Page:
Could video games play a positive role in the life of children with language impairments? It might well be the case, as I found out earlier this year at an excellent workshop on language difficulties. The presenters, Professors Gina Conti-Ramsden (University of Manchester) and Kevin Durkin (University of Strathclyde), touched on various topics, including the of role modern media in the life of children and adolescents with language difficulties. The workshop began with a questionnaire asking us which modern media (TV, radio, newspaper, DVD’s, apps, picture books, ebooks, video games) we believed to be positive/negative for children with a language impairment. Then, one presenter asked us which form of media we used ourselves. Most hands went up for things like TV, newspaper, DVD's, books, mobile phone, etc. When we were asked how many of us were using video games, only one hand went up (and went down almost immediately, in amongst good natured laughter). The person who had put up her hand giggled nervously and I must confess that I felt a stab of relief at the thought that I wasn’t a user of video games. Little did I know that this workshop was going to challenge my thinking and make me change my mind on the value of video games.
What is the impact of language difficulties on friendships for children with a language impairment?
It is natural to want to form friendships. Research demonstrates that LI children (LI= Language Impaired) are no different from typically developing children in that respect. They are prosocial, they want to make friends and they are helpful and considerate of others. Due to their language difficulties, they also tend to engage less in conversation and be less skilled at interacting with others. This means that they may not have the same quality of friendships as their typically developing peers. Their desire for friendship remains the same, however they are more at risk of social difficulties and low self-esteem. This power point by the RALLI campaign (Raise Awareness of Learning Language Impairments) provides an excellent summary of friendships for adolescents with specific language impairments (SLI).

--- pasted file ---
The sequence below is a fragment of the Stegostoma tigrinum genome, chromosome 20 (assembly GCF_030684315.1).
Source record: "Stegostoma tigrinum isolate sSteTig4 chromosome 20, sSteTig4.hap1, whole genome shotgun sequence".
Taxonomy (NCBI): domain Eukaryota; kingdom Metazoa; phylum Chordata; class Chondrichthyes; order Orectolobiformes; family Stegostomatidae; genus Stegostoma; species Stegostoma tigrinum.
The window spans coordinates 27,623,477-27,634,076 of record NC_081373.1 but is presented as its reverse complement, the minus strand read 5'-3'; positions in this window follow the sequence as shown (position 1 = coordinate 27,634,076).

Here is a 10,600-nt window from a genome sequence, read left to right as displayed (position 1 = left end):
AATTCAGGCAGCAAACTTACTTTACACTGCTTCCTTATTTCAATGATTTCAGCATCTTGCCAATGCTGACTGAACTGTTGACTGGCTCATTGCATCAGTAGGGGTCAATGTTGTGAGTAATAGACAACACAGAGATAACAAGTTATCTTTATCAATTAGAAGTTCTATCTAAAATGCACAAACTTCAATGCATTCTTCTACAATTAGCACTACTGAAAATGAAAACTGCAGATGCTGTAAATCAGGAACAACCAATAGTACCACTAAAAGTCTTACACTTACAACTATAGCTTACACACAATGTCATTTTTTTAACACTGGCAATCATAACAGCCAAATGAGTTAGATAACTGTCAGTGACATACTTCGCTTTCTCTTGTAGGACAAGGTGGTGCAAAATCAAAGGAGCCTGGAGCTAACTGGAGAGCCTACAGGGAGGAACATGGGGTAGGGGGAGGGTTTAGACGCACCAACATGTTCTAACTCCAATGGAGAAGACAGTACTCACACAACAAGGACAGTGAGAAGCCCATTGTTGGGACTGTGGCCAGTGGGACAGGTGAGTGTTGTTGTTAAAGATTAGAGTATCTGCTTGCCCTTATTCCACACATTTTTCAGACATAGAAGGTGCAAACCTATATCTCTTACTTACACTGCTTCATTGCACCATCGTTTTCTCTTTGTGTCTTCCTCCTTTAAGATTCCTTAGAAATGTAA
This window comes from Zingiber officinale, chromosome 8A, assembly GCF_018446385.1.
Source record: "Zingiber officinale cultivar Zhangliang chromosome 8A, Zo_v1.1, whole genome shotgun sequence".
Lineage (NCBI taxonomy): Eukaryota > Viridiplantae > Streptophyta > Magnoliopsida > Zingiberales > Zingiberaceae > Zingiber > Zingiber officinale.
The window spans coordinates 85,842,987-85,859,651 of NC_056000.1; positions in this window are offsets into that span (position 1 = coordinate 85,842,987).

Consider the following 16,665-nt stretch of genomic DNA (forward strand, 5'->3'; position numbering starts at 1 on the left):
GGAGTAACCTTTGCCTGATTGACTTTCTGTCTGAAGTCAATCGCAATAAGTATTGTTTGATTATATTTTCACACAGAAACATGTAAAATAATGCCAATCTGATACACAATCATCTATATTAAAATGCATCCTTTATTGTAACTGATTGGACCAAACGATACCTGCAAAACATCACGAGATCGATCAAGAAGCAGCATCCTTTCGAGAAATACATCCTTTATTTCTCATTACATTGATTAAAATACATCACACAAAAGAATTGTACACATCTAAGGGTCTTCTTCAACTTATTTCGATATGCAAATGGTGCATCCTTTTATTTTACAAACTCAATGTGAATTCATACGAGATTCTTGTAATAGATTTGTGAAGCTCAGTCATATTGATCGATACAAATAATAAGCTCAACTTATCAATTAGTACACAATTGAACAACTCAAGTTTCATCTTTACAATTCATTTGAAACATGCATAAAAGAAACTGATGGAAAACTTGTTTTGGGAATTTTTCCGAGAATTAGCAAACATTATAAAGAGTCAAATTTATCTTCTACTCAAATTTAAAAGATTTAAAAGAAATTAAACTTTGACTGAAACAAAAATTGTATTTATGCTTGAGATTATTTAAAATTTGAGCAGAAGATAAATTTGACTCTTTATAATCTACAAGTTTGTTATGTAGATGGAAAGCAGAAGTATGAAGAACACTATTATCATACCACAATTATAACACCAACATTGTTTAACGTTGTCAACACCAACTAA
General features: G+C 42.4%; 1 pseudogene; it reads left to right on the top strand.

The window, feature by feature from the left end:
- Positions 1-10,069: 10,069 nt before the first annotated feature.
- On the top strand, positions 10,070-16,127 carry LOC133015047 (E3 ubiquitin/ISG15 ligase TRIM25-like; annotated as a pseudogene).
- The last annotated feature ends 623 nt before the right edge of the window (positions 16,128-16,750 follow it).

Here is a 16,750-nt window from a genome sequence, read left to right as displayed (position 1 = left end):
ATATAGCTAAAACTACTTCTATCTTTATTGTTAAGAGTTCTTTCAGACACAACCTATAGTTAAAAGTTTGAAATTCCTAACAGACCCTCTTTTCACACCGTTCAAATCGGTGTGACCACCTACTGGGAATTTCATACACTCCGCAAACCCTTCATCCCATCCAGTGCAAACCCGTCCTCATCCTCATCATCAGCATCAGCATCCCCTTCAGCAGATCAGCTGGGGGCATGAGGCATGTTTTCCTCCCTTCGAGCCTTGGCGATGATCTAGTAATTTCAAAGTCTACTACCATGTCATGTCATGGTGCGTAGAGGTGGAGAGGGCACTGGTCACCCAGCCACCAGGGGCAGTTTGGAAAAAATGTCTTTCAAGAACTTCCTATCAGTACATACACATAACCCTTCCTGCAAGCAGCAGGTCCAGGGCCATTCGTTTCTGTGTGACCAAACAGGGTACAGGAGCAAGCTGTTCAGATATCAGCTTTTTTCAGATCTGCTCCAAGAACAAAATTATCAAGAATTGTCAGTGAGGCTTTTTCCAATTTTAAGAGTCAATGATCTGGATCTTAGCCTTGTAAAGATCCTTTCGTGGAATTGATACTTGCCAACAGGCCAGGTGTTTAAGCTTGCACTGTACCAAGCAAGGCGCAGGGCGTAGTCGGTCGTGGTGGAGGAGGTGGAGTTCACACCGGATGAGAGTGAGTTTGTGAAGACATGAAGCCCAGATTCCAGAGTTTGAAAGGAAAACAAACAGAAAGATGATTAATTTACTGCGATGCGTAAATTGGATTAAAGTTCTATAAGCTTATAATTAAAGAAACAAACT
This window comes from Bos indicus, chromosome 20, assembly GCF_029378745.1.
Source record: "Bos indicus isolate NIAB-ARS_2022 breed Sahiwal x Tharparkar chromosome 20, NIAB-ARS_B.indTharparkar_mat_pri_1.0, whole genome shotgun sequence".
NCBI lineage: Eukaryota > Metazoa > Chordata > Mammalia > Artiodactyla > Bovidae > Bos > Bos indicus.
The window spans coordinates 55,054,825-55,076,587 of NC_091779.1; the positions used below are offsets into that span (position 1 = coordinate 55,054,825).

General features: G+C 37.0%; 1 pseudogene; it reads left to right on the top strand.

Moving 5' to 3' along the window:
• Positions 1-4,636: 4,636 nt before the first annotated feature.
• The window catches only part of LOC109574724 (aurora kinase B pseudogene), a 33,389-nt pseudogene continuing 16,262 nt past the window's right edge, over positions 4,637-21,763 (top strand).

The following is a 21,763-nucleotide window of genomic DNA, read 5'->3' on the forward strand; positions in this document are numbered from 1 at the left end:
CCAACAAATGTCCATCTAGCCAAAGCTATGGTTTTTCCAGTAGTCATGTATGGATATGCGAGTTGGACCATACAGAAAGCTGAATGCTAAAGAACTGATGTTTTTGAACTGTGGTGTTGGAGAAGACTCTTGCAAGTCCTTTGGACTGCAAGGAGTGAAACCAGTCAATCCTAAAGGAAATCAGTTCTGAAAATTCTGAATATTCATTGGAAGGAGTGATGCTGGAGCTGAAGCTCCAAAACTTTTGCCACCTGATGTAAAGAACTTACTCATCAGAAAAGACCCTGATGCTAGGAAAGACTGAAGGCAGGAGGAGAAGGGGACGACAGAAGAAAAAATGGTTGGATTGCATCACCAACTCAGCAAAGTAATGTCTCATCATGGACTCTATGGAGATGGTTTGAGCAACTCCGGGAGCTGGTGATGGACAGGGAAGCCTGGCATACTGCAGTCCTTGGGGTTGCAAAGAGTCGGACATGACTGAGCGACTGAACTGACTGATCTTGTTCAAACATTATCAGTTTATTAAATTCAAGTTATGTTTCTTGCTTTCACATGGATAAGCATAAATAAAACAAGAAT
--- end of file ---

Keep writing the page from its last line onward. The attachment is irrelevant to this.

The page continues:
How does modern media affect social relationships for typically developing children and for children with a language impairment and how do they engage with technology?
Computers: In a 2009 study comparing computer use in adolescents with and without LI, Durkin and Conti-Ramsden found that both groups used computers for educational and recreational/interpersonal purposes. Adolescents with LI found computers less easy to use because, in their own words, there was “too much written stuff” and the information was “too technical.” Therefore, their use of computer for educational purposes was less frequent than for typically developing peers. The catch, however, is that frequency of computer use for educational purposes is associated with better educational outcomes for both LI and typically developing adolescents. Therefore, children with LI who persist in their efforts with computers are likely to get better educational outcomes and should be encouraged to do so. They should be supported in order to tackle the difficulties they report experiencing with computer use. Schools are in a great position to do so and perhaps, speech pathologists should devote more attention to this subject.
Mobile phones: Mobile phones are part of the social landscape, whether we like it or not. Are they technological miracles or an unavoidable scourge? The sight of group of kids tapping their screens rather than talking to one another raises eyebrows. But really, are phones so bad and what of children with LI? Both LI and typically developing adolescents use mobile phones primarily for social purposes: to call and send SMS to their friends (Conti-Ramsden et al., 2010; Durkin et al., 2010). Mobile phone usage and texting are heavily language-based and require well developed literacy skills. For this reason, LI children use them less than their typically developing peers and they tend to write shorter texts. We know that mobile phones play an important role in keeping in touch with friends, therefore LI teens’ lower mobile phone usage puts them at a social disadvantage. Again, they should be encouraged to engage purposefully with texting in order to help them maintain friendships.